Irwin Mitchell Experts Share Their Views
Chancellor Kwasi Kwarteng delivered his ‘Mini’ Budget on Friday 23 September 2022 setting out the Government’s tax and spending plans. Our experts share their views and explain how some of the announcements may affect you:
Jeremy Raj, National Head of Residential Property at Irwin Mitchell comments:
Expert Opinion“These new measures will be greeted particularly warmly by buyers at the lower end of the market and by first time buyers, who will either benefit from a significant reduction in the amount of tax payable on transactions already in progress, or – as is the government’s aim – be encouraged to take that first step onto the housing ladder.
“It also appears to have been carefully constructed to ensure that the overall SDLT take of some £12Billion will not take too much of a hit, given the very high rates at the top of the market, which account for a large percentage of the total. Anything that stimulates the market without depleting the Government’s coffers excessively is likely to be helpful to the economy overall and on that basis should be applauded, particularly given that addressing the fundamental supply-side issues in our housing market can only be achieved over the long term. It is accordingly essential that Government does not now say ’problem solved’ and allow house building and reform of the planning system to drop off the agenda.
“This is a good fillip to the market, but will not address the key issue of a shortage of the right housing stock in the right locations. Given the context of rising interest rates and high energy costs, it is also vital that buyers carefully review the overall affordability of any purchase, bearing in mind that both of those costs are likely to remain at their newly escalated levels or to rise further.” Jeremy Raj - Partner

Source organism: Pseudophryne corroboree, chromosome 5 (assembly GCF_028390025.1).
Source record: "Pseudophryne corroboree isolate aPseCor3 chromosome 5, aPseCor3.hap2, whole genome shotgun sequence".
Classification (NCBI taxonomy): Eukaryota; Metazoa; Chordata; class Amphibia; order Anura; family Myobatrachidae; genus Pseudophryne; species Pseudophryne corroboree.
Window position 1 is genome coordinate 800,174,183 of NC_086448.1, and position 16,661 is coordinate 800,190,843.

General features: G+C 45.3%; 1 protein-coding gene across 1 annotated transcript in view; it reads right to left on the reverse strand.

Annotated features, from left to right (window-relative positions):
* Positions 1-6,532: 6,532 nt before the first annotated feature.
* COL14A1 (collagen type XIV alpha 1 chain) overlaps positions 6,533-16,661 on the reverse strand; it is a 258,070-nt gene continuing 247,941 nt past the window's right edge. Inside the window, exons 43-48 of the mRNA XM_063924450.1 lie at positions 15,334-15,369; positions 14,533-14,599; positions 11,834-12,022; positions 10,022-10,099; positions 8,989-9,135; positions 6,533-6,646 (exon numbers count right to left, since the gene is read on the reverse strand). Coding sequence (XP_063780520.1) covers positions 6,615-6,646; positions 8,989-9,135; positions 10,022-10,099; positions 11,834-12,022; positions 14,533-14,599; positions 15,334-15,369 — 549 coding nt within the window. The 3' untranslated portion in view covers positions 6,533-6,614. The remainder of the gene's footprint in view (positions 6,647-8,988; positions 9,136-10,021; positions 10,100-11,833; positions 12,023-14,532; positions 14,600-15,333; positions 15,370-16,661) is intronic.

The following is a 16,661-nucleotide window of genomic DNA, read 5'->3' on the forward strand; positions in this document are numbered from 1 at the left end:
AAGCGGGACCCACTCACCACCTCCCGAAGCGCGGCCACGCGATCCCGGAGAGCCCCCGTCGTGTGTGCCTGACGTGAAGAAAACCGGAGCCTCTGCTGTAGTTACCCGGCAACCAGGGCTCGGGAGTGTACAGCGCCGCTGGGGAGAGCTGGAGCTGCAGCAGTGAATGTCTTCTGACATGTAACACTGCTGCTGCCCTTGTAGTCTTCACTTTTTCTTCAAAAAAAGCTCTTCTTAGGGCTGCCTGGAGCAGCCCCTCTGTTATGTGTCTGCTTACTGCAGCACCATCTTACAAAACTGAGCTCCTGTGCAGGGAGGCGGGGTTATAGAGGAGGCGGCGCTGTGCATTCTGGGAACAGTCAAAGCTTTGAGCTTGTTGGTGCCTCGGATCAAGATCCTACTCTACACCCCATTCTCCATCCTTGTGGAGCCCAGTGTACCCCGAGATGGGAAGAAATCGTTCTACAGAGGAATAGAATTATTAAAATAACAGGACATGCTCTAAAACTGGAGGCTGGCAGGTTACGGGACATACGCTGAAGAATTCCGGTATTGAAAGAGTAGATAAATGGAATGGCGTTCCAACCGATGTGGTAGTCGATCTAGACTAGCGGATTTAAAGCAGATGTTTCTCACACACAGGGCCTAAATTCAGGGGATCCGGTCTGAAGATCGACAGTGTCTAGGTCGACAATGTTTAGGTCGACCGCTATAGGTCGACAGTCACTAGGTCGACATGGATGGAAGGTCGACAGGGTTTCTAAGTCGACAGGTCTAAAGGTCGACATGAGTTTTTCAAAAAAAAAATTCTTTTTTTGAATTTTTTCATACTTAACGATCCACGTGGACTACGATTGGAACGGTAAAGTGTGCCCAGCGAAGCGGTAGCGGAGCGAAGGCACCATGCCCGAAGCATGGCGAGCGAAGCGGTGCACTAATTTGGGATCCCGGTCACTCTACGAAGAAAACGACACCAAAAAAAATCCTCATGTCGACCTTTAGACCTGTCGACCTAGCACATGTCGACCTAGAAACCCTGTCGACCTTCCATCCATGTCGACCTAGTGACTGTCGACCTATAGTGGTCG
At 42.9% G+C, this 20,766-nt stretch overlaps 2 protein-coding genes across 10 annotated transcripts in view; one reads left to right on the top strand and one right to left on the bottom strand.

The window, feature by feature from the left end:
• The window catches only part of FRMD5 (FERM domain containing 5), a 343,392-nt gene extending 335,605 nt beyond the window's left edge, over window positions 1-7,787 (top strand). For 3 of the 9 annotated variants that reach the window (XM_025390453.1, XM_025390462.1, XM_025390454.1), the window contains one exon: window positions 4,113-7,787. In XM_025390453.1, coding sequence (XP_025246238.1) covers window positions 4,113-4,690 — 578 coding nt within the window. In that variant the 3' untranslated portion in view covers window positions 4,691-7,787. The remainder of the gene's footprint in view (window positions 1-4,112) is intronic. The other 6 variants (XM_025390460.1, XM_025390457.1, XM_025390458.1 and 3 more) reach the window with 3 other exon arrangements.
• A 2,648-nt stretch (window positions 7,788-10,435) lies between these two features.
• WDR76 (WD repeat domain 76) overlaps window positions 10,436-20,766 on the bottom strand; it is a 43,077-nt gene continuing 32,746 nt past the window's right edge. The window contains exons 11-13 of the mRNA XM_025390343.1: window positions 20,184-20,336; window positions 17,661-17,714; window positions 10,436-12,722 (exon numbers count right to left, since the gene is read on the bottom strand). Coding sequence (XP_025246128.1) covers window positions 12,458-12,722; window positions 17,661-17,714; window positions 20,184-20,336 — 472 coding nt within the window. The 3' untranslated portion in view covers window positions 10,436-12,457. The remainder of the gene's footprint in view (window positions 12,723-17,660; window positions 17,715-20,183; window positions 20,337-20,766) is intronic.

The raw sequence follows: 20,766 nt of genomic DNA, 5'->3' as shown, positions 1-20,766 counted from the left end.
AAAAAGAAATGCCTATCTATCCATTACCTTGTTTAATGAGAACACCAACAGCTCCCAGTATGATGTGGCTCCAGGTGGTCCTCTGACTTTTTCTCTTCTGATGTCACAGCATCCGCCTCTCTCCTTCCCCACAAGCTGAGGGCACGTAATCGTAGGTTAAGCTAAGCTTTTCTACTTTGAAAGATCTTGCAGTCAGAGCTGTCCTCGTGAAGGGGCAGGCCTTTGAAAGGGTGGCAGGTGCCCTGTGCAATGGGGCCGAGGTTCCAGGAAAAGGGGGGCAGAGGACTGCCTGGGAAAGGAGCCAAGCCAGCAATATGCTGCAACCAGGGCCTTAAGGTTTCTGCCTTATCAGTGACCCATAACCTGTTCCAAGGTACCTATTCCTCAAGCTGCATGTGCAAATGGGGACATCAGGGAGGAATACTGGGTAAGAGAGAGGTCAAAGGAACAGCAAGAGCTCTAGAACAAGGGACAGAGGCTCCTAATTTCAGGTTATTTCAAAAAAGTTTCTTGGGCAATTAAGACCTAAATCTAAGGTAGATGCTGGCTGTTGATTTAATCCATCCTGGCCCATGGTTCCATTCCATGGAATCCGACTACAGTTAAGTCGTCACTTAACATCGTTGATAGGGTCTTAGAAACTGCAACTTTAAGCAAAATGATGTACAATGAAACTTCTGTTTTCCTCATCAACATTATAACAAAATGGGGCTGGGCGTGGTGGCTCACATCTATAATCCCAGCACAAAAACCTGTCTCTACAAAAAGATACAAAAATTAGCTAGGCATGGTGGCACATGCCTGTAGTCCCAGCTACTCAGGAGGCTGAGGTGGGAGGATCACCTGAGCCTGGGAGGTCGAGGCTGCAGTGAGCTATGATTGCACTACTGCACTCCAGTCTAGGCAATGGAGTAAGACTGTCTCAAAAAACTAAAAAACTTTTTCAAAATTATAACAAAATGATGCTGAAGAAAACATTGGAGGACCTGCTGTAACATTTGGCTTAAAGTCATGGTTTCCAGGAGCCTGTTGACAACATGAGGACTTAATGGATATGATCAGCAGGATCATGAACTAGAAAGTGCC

Helen Hutchison, Head of Irwin Mitchell’s Sheffield Conveyancing Team, added:
Expert Opinion“Our clients and conveyancers will now be breathing a huge sigh of relief that the previous ‘holiday’ model of SDLT changes has been replaced with permanent changes and a much more user-friendly regime for ordinary buyers. For the majority of our clients this will be a welcome bonus as we head in to what looks like a difficult winter and we are looking forward to processing all our clients with a lower tax bill and no artificial deadlines.” Helen Hutchison - Partner & Chartered Legal Executive
Commenting on the tax announcements, John Bunker, Consultant Solicitor and Chartered Tax Advisor at Irwin Mitchell said:
Expert Opinion“This mini budget is anything but mini, as we expected there was a huge focus on cutting taxes in a bid to stimulate economic growth. We expected the Health and Social Care Levy of 1.25% on National Insurance Contributions to be withdrawn and the staged Corporation Tax increases to be held at 19% rather than going up to 25%. However the Chancellor also dropped the bombshell that the Office of Tax Simplification will be removed completely, which raises the question of why?